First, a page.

This isn’t surprising, though, since results, not relationships, are the greatest predictor of retention and customer lifespan. Customers who are achieving results are bonding with vendors that help them attain these business outcomes and see the vendor as an essential factor in their success.

Indicators of Customer Bonding

How do you know your customer is bonded with you since they’re not likely to come out and say they can’t live without you?

The lagging indicator of customer bonding is when the customer is getting results. Customers that are achieving their desired measurable outcomes are likely to renew.

Leading indicators are any indicator that they’re engaged and trying to achieve their desired outcomes with your solution. This includes things like support tickets and showing up to meetings that you set with them.

It’s a very bad sign when customers don’t show up to the meetings you schedule with them. This is an early indicator that you are off track with the customer.

The ultimate leading indicator that a customer is on the right track is whether they are doing what it takes to get good results. So, behavior change is a critical factor here.

But why don’t all customers change their behavior?  “It turns out that the majority of our customers don’t know how to change, and they don’t know why to change,” according to Greg.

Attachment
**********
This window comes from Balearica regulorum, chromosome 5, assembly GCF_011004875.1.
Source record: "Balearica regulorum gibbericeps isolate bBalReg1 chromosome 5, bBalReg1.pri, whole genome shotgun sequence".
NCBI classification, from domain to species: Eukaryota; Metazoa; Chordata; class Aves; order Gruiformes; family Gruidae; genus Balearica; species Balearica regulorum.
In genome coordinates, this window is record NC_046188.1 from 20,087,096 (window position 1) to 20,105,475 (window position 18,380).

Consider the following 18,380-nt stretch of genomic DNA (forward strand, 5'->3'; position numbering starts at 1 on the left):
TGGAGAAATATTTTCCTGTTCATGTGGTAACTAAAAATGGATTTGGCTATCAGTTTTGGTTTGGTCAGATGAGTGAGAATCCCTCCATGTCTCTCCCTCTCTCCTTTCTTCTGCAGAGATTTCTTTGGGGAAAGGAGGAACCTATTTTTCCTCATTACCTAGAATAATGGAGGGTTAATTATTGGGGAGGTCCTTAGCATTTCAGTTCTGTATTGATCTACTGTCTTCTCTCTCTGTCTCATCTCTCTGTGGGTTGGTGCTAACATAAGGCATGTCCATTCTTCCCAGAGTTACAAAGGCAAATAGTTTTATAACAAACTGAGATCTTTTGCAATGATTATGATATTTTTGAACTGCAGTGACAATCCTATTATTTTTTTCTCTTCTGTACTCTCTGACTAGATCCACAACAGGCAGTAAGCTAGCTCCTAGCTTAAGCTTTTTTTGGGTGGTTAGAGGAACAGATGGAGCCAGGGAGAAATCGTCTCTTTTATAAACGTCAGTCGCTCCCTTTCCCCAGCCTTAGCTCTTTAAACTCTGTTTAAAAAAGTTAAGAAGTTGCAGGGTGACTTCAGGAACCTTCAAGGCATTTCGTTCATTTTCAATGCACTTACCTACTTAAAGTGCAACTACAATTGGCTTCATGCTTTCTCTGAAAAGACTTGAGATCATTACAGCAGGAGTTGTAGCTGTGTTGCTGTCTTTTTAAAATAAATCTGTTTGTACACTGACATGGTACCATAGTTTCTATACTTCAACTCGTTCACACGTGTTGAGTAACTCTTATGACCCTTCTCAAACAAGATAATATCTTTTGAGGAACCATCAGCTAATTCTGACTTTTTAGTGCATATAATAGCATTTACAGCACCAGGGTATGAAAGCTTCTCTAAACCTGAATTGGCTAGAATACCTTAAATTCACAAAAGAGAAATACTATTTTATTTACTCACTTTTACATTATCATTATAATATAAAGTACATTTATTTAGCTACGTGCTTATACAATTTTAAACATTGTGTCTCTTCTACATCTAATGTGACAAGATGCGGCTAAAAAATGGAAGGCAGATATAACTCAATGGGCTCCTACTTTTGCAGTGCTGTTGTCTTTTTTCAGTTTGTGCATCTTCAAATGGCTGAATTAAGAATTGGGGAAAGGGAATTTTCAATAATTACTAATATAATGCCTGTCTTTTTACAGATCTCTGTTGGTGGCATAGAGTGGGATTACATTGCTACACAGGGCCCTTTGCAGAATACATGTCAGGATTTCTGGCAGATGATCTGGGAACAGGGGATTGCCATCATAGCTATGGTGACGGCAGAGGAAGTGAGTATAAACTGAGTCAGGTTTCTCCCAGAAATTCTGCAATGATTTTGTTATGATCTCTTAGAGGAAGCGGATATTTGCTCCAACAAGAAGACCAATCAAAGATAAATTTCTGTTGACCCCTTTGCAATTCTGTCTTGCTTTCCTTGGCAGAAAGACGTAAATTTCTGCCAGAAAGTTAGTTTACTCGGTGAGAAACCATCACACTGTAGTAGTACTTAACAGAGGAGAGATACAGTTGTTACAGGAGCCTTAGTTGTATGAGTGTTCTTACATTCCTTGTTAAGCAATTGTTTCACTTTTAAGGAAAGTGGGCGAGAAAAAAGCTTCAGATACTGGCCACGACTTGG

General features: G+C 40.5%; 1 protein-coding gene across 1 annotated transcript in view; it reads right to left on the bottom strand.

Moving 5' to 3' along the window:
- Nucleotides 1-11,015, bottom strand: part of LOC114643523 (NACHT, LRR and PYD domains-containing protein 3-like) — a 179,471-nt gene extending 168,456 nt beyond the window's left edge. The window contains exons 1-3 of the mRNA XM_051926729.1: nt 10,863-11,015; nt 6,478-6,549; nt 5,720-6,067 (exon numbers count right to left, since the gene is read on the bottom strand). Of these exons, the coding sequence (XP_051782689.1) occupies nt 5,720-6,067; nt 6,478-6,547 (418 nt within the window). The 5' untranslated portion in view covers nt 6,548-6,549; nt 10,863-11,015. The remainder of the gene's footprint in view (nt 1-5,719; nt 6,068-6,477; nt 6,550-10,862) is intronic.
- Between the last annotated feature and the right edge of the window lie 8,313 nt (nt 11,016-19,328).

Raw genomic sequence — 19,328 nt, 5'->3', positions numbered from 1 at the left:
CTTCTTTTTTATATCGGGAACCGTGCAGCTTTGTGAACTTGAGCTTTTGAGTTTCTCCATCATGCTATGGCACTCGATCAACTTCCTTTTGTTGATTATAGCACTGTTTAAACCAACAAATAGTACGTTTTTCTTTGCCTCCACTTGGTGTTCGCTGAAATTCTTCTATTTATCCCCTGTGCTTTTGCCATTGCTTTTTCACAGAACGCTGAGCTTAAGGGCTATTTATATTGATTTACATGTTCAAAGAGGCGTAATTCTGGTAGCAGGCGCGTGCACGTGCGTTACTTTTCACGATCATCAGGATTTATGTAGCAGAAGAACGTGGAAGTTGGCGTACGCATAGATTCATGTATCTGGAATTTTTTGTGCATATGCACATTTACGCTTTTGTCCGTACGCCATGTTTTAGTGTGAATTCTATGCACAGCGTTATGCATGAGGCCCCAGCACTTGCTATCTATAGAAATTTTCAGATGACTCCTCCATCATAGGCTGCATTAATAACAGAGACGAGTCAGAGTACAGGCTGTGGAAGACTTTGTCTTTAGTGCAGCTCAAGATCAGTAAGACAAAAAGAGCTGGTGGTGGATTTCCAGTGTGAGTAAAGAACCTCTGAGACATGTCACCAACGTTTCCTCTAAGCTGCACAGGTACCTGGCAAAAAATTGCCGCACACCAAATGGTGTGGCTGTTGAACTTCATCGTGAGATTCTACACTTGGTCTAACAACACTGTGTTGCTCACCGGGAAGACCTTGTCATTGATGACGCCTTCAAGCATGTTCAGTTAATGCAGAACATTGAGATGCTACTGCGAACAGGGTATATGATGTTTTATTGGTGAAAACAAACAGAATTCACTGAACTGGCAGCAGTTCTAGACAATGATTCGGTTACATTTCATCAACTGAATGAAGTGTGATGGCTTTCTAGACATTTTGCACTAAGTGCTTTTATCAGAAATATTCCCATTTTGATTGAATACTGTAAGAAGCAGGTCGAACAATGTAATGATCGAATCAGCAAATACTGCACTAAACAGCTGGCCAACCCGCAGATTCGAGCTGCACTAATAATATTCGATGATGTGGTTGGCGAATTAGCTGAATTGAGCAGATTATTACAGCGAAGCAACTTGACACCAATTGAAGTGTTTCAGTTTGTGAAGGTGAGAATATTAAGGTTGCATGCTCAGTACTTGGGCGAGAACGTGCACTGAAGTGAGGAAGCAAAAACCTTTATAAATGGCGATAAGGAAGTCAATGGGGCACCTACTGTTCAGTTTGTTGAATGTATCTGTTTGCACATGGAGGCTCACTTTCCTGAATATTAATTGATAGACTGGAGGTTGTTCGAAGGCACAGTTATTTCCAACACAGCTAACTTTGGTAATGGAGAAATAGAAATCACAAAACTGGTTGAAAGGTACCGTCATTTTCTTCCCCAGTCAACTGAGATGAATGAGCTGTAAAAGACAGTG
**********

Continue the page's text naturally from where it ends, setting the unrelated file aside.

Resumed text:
How to Set Your Customer Up for Success

The best way to set customers and yourself up to successfully achieve measurable outcomes starts when account managers help customers identify their desired business results. If the customer doesn’t have a clear outcome, they don’t have a reason to change their behavior. This sets them up for failure.

To overcome this, account managers should guide the customer through a thought process to help them define how they want your product or service to impact their business.

Start by proactively identifying the key business outcomes your solution can create. Then ask your client to choose from those key results. Next, provide them with three to five things successful customers do to achieve those outcomes and gain agreement from the customer on how success will be measured.

This is how to have a positive influence on your customer’s behavior.

Share Measured Results

It’s essential to routinely share measured results with your clients so they can gauge their progress. Greg recommends scheduling a brief meeting with the customer he calls the EBR. It’s a 15-to-30-minute check-in on measured results.  It goes like this: